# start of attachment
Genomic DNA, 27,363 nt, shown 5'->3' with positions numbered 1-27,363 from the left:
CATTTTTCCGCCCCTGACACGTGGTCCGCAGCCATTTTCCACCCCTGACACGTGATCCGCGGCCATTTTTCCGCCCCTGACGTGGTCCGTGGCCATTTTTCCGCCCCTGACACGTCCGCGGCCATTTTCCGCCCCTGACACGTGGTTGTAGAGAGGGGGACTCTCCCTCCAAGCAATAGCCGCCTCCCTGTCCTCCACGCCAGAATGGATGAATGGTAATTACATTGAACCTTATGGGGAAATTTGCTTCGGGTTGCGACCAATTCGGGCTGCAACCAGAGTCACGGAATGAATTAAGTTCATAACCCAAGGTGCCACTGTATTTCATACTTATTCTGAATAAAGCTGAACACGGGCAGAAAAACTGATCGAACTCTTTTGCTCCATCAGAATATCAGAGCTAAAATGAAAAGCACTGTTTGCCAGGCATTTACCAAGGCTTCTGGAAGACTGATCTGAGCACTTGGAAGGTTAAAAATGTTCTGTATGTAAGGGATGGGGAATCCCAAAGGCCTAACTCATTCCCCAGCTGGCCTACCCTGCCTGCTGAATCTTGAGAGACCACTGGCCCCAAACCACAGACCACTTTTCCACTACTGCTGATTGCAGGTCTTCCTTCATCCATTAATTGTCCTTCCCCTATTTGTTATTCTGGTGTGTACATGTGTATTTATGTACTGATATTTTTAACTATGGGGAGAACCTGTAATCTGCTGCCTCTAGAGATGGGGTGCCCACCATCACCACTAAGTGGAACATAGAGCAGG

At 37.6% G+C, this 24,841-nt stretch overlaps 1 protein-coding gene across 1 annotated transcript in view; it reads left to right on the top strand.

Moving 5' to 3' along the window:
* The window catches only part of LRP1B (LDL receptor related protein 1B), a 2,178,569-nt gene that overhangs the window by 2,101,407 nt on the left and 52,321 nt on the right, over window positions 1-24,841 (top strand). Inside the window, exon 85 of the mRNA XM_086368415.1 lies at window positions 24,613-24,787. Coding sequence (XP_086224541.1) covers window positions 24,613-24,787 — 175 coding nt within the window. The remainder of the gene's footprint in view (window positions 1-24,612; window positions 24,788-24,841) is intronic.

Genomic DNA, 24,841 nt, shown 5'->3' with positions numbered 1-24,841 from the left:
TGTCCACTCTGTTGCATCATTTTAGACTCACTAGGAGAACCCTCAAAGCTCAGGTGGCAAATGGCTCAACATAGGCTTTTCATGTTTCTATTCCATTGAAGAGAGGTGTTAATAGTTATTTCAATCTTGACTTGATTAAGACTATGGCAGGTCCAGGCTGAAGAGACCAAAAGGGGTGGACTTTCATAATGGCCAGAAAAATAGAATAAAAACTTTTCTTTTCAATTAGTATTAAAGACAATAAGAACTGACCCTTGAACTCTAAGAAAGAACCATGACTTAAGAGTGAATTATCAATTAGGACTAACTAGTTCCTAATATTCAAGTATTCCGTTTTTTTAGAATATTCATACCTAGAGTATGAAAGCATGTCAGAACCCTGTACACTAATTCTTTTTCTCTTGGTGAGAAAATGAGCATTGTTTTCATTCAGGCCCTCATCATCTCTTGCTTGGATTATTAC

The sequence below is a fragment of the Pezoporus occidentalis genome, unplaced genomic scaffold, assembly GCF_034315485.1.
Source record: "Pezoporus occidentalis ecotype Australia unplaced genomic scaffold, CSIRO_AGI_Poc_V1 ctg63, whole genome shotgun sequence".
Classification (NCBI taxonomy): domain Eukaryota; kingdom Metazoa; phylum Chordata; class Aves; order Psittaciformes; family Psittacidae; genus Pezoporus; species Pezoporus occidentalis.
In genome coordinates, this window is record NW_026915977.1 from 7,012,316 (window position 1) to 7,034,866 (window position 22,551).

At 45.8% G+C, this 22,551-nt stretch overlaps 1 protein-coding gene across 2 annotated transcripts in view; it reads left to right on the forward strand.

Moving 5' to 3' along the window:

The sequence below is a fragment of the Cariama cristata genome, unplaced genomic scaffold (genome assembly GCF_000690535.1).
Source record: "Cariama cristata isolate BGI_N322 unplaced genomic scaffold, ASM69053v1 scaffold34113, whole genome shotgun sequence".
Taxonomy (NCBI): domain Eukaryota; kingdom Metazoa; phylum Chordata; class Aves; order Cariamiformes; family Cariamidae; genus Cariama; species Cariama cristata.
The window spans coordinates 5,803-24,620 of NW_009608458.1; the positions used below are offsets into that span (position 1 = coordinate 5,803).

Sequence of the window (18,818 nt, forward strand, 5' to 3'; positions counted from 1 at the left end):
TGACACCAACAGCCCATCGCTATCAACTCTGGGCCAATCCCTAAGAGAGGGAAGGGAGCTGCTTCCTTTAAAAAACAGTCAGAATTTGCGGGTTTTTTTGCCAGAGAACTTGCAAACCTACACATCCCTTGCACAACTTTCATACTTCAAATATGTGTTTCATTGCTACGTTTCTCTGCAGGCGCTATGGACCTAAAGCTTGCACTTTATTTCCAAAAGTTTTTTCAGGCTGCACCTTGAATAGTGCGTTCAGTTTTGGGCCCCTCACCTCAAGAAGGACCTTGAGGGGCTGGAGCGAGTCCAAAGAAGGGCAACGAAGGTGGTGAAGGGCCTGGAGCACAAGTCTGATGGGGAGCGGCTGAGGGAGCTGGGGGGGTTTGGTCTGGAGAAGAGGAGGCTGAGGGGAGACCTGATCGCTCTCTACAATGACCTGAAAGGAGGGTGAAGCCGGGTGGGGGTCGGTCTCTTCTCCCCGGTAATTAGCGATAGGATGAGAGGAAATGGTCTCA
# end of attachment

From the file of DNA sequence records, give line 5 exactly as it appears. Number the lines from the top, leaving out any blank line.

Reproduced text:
* The window catches only part of LRP1B (LDL receptor related protein 1B), a 2,178,569-nt gene that overhangs the window by 2,101,407 nt on the left and 52,321 nt on the right, over window positions 1-24,841 (top strand). Inside the window, exon 85 of the mRNA XM_086368415.1 lies at window positions 24,613-24,787. Coding sequence (XP_086224541.1) covers window positions 24,613-24,787 — 175 coding nt within the window. The remainder of the gene's footprint in view (window positions 1-24,612; window positions 24,788-24,841) is intronic.